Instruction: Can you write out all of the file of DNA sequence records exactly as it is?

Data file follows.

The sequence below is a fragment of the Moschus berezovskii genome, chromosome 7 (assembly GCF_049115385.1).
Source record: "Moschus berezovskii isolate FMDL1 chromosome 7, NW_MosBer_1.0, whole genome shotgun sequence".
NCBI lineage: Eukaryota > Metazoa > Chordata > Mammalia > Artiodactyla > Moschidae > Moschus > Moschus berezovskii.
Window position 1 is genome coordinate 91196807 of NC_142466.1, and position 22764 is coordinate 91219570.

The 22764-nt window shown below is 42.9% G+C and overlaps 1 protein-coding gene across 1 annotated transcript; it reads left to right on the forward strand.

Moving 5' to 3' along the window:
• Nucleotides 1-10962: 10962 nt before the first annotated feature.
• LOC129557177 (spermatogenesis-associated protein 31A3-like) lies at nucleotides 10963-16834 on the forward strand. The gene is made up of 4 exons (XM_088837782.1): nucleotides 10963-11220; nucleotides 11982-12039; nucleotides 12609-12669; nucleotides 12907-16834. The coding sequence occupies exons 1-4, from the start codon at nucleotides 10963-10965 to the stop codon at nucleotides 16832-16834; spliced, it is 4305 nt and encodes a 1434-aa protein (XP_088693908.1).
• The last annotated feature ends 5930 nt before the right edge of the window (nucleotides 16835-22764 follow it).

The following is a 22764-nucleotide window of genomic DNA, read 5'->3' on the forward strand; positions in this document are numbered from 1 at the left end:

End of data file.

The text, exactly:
The sequence below is a fragment of the Moschus berezovskii genome, chromosome 7 (assembly GCF_049115385.1).
Source record: "Moschus berezovskii isolate FMDL1 chromosome 7, NW_MosBer_1.0, whole genome shotgun sequence".
NCBI lineage: Eukaryota > Metazoa > Chordata > Mammalia > Artiodactyla > Moschidae > Moschus > Moschus berezovskii.
Window position 1 is genome coordinate 91196807 of NC_142466.1, and position 22764 is coordinate 91219570.

The 22764-nt window shown below is 42.9% G+C and overlaps 1 protein-coding gene across 1 annotated transcript; it reads left to right on the forward strand.

Moving 5' to 3' along the window:
• Nucleotides 1-10962: 10962 nt before the first annotated feature.
• LOC129557177 (spermatogenesis-associated protein 31A3-like) lies at nucleotides 10963-16834 on the forward strand. The gene is made up of 4 exons (XM_088837782.1): nucleotides 10963-11220; nucleotides 11982-12039; nucleotides 12609-12669; nucleotides 12907-16834. The coding sequence occupies exons 1-4, from the start codon at nucleotides 10963-10965 to the stop codon at nucleotides 16832-16834; spliced, it is 4305 nt and encodes a 1434-aa protein (XP_088693908.1).
• The last annotated feature ends 5930 nt before the right edge of the window (nucleotides 16835-22764 follow it).

The following is a 22764-nucleotide window of genomic DNA, read 5'->3' on the forward strand; positions in this document are numbered from 1 at the left end: